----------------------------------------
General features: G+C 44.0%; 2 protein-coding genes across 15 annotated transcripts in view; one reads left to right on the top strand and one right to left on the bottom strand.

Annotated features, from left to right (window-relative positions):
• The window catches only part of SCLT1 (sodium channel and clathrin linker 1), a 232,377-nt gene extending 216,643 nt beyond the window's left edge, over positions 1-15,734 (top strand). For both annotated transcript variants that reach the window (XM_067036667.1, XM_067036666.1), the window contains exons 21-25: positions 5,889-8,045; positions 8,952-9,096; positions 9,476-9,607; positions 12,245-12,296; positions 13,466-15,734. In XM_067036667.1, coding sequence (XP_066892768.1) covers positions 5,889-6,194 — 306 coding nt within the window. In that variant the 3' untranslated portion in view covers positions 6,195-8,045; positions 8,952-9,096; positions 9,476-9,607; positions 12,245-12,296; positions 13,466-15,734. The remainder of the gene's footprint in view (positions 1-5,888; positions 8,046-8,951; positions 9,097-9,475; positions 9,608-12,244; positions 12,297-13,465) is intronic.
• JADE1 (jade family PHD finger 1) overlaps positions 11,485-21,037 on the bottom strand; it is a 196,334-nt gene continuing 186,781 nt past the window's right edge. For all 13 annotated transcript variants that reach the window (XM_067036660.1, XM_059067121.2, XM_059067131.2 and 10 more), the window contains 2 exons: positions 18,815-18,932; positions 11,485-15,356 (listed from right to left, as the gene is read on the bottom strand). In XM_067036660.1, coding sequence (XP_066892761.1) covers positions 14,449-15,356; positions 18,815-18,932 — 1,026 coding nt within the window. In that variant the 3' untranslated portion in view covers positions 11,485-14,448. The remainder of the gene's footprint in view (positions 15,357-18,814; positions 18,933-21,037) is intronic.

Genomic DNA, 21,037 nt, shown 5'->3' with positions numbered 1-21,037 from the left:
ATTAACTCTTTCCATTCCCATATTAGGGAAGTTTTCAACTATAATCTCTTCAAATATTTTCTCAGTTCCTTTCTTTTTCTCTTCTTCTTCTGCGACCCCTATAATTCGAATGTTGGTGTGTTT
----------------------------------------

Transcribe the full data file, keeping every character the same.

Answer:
General features: G+C 44.0%; 2 protein-coding genes across 15 annotated transcripts in view; one reads left to right on the top strand and one right to left on the bottom strand.

Annotated features, from left to right (window-relative positions):
• The window catches only part of SCLT1 (sodium channel and clathrin linker 1), a 232,377-nt gene extending 216,643 nt beyond the window's left edge, over positions 1-15,734 (top strand). For both annotated transcript variants that reach the window (XM_067036667.1, XM_067036666.1), the window contains exons 21-25: positions 5,889-8,045; positions 8,952-9,096; positions 9,476-9,607; positions 12,245-12,296; positions 13,466-15,734. In XM_067036667.1, coding sequence (XP_066892768.1) covers positions 5,889-6,194 — 306 coding nt within the window. In that variant the 3' untranslated portion in view covers positions 6,195-8,045; positions 8,952-9,096; positions 9,476-9,607; positions 12,245-12,296; positions 13,466-15,734. The remainder of the gene's footprint in view (positions 1-5,888; positions 8,046-8,951; positions 9,097-9,475; positions 9,608-12,244; positions 12,297-13,465) is intronic.
• JADE1 (jade family PHD finger 1) overlaps positions 11,485-21,037 on the bottom strand; it is a 196,334-nt gene continuing 186,781 nt past the window's right edge. For all 13 annotated transcript variants that reach the window (XM_067036660.1, XM_059067121.2, XM_059067131.2 and 10 more), the window contains 2 exons: positions 18,815-18,932; positions 11,485-15,356 (listed from right to left, as the gene is read on the bottom strand). In XM_067036660.1, coding sequence (XP_066892761.1) covers positions 14,449-15,356; positions 18,815-18,932 — 1,026 coding nt within the window. In that variant the 3' untranslated portion in view covers positions 11,485-14,448. The remainder of the gene's footprint in view (positions 15,357-18,814; positions 18,933-21,037) is intronic.

Genomic DNA, 21,037 nt, shown 5'->3' with positions numbered 1-21,037 from the left:
ATTAACTCTTTCCATTCCCATATTAGGGAAGTTTTCAACTATAATCTCTTCAAATATTTTCTCAGTTCCTTTCTTTTTCTCTTCTTCTTCTGCGACCCCTATAATTCGAATGTTGGTGTGTTT